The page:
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The Death of the Statue of David

by John David Ira

 

Adonis is the only other name I would take at this point. At the hands of Michelangelo, I was born an exaggerated man. My namesake, David from the bible—the boy who killed the giant—bore only my name in conjunction. Rather than a teenager cowering under the shadow of a massive being, my artist had fashioned me bold in muscle and hand. My feet as giant as raw stone and my features harsh in their off white pallor, I stretched higher than David’s original brutish foe. As if purposefully, the threat of David’s giant had been subverted in one large block of art. All that was intimidating and overpowering about the giant was now recreated in me so as to show the power of man to conquer and then embody its own enemy. Pensive, yet astute, my face stared deeply and penetrated even the darkness. I stared so blankly yet so fiercely towards the same horizon for so long that I sometimes forgot what people look like.

My creator first gave me sight shortly after the year 1500 and I rested in my own hall for many centuries with onlookers flooding in from India, South America, and the like. They would come to gawk in wonder at my perfection. I could never turn to face them, but I felt their hard stare. I heard their words and their thoughts. As if screaming from within their ribcages, they affixed their impressions to me. They saw beauty in my cold surfaces—in the muscles that seemed lifelike, yet still and surreal. Every slow step they took as they paced around me with their eyes glued to my Carrara flesh was filled with wonder at what kind of man I could have truly been. So many theories drifted through their minds about what I was thinking for so many years—what I would have said given part in my lips.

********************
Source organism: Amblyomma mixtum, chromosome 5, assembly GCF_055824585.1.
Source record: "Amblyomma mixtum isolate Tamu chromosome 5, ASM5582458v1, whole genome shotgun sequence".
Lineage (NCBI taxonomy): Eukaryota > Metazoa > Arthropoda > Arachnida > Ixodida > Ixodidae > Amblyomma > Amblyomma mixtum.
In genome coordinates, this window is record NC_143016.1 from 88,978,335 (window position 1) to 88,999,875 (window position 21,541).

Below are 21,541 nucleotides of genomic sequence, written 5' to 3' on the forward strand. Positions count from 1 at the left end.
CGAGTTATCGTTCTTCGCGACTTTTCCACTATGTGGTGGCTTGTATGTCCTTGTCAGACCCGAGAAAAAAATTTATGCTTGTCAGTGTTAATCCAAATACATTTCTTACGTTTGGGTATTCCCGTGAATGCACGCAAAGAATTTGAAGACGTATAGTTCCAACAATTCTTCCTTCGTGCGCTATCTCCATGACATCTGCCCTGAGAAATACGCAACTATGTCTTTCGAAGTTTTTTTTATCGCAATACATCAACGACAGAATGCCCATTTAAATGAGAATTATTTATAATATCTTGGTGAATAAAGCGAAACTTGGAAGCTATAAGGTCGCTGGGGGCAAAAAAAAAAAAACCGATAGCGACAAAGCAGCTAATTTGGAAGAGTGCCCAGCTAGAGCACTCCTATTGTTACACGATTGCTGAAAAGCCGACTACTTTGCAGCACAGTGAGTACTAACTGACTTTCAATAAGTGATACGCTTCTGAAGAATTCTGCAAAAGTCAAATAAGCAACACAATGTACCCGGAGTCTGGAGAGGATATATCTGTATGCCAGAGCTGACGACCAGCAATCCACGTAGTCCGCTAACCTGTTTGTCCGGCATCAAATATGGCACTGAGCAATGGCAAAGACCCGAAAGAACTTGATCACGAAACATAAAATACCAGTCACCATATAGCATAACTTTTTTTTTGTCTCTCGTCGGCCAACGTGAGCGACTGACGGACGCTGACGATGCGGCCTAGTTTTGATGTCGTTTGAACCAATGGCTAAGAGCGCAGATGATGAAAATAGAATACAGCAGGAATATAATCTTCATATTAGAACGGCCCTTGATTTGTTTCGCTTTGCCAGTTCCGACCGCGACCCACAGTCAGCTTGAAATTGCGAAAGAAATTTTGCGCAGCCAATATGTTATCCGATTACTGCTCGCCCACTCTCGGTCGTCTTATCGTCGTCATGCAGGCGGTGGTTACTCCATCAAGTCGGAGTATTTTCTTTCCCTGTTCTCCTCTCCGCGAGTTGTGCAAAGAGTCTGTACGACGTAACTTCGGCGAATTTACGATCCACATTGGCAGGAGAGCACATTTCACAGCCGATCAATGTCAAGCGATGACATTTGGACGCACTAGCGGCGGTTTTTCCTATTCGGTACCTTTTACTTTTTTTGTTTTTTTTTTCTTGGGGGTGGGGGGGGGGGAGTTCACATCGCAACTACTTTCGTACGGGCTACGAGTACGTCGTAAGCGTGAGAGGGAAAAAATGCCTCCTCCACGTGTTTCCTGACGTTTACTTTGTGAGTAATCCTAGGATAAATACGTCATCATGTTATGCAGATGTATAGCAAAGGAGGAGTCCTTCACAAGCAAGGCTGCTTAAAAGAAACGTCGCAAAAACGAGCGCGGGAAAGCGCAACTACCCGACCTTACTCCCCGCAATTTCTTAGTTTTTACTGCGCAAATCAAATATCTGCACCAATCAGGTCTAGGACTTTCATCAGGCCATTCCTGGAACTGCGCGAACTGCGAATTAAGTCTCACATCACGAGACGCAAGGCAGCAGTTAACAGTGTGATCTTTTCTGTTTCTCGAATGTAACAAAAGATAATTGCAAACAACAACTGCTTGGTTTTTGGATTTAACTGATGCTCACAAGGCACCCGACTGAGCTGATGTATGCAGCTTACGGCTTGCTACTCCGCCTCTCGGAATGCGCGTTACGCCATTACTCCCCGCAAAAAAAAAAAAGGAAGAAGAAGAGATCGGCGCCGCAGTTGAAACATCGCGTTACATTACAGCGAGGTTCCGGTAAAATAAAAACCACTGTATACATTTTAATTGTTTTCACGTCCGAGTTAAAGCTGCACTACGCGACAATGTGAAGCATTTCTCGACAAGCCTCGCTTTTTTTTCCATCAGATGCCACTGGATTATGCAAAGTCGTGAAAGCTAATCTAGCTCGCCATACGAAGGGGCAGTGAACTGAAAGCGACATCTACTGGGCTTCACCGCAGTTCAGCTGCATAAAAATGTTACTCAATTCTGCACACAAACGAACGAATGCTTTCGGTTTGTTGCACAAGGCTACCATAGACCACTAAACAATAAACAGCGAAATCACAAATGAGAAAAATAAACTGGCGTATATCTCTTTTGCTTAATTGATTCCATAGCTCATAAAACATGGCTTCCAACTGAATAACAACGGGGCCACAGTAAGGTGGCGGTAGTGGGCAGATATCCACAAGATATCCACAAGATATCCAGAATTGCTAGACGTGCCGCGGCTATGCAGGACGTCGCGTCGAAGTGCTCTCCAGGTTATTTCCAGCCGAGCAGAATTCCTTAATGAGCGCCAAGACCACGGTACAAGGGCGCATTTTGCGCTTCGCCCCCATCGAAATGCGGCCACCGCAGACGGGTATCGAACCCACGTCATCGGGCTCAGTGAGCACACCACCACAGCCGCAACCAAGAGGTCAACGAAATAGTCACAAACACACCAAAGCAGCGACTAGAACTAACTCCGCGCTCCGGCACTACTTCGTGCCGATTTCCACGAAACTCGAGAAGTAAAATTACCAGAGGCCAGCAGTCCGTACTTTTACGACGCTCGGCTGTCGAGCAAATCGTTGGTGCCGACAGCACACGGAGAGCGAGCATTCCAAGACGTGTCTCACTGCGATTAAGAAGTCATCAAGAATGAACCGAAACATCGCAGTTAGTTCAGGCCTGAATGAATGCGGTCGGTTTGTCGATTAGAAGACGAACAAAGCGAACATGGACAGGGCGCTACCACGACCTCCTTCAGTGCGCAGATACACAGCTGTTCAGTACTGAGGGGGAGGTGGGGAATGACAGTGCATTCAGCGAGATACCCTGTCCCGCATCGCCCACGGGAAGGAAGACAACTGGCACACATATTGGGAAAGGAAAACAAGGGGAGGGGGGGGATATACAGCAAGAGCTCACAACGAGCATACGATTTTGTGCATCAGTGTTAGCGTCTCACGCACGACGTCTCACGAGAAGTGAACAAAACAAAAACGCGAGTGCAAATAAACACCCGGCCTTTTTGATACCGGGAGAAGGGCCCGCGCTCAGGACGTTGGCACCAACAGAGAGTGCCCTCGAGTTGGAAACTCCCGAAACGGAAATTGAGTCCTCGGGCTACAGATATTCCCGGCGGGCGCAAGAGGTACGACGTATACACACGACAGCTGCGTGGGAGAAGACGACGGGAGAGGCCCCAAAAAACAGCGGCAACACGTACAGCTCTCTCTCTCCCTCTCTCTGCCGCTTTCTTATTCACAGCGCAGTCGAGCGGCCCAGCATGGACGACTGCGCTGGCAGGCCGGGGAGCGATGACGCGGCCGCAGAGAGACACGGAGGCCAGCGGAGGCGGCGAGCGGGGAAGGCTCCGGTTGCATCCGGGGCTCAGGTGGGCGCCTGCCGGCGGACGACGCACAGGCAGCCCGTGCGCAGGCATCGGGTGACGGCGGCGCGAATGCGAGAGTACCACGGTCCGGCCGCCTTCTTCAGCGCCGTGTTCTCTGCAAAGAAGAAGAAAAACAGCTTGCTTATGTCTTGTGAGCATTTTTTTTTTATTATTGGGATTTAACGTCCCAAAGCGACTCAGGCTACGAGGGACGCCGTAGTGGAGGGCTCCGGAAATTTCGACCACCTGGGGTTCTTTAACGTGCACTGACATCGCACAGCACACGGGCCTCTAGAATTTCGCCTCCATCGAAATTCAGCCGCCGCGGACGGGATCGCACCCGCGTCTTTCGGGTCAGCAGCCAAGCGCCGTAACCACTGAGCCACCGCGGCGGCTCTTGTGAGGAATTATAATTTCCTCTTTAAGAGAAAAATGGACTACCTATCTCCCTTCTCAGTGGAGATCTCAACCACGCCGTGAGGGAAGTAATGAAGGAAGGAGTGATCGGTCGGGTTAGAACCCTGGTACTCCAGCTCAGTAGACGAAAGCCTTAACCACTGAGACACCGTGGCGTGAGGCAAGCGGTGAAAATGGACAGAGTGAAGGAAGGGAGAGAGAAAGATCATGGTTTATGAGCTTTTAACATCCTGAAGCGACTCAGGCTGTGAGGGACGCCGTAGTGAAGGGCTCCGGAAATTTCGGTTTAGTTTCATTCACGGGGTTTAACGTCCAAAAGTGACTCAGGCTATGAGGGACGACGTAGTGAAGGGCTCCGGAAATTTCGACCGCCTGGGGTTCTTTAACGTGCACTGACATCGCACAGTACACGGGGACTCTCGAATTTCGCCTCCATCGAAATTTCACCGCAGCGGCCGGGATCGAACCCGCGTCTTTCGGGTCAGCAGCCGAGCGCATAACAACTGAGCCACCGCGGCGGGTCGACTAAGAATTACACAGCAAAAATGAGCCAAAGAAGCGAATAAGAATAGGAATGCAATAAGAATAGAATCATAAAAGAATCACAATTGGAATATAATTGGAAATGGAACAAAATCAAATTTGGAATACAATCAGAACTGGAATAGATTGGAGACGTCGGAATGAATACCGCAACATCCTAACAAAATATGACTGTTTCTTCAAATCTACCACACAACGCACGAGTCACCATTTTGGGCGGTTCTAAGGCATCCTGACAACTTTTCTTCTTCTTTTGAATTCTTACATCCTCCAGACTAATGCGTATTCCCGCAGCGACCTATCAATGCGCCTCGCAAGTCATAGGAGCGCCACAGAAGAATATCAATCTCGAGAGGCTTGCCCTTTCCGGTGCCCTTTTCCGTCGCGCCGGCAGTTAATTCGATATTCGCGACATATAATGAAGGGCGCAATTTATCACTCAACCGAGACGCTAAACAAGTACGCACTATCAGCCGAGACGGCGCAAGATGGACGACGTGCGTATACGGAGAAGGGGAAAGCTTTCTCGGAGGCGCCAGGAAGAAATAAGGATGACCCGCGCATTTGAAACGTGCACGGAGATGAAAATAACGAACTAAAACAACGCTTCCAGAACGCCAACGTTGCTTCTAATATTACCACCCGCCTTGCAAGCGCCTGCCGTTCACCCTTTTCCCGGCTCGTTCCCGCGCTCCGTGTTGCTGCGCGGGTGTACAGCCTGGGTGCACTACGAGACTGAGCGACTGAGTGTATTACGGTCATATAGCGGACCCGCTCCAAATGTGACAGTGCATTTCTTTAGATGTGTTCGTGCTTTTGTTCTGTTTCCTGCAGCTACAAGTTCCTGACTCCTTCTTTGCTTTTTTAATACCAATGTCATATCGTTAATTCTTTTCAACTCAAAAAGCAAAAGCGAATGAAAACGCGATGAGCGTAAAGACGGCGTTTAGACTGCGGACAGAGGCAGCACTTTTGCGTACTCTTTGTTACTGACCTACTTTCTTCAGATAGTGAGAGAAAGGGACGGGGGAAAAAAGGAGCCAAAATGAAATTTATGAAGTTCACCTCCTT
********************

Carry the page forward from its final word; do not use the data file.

I heard their sweat drip from their noses and hit the ground. Thinking of things they would do to my godlike figure given the chance to be as naked as I in an empty hall with me—perverse thoughts that had women grinding their thighs and men shifting awkwardly from side to side, thoughts about touching and carnal bodies, thoughts that had their cheeks swelling with blood in embarrassment. They objectified me and brutalized me in their minds. They’d slap me and chain me up, and then toss me like a beaten animal. I could hear them snicker at how small my member was. Students would laugh and point at it. They pondered it and considered why I was carved that way. They asked if it was meant to humble me. They asked if it was from the cold. They asked, as if I would answer.

I bathed in their words. My marble was washed clean with each silken string of compliments. I wore them like a crown and held them fast like the stone I perpetually rested upon my shoulder.

I wanted them to fill me full of praise and to adore me. I wanted them to treat me like their god and let no others stand more handsomely before them. I willed that they would ogle with drool dripping. I wanted them to hang jewels from my limbs and lay naked in pain at my feet as if raked through hell by simply looking at me. I wanted them to suffer and bleed beneath me so that they felt the truth of devotion to their muse. I wanted them to write stories of my magnificence and to sin for me. I wanted them to grovel as I stood, unmoving in my years.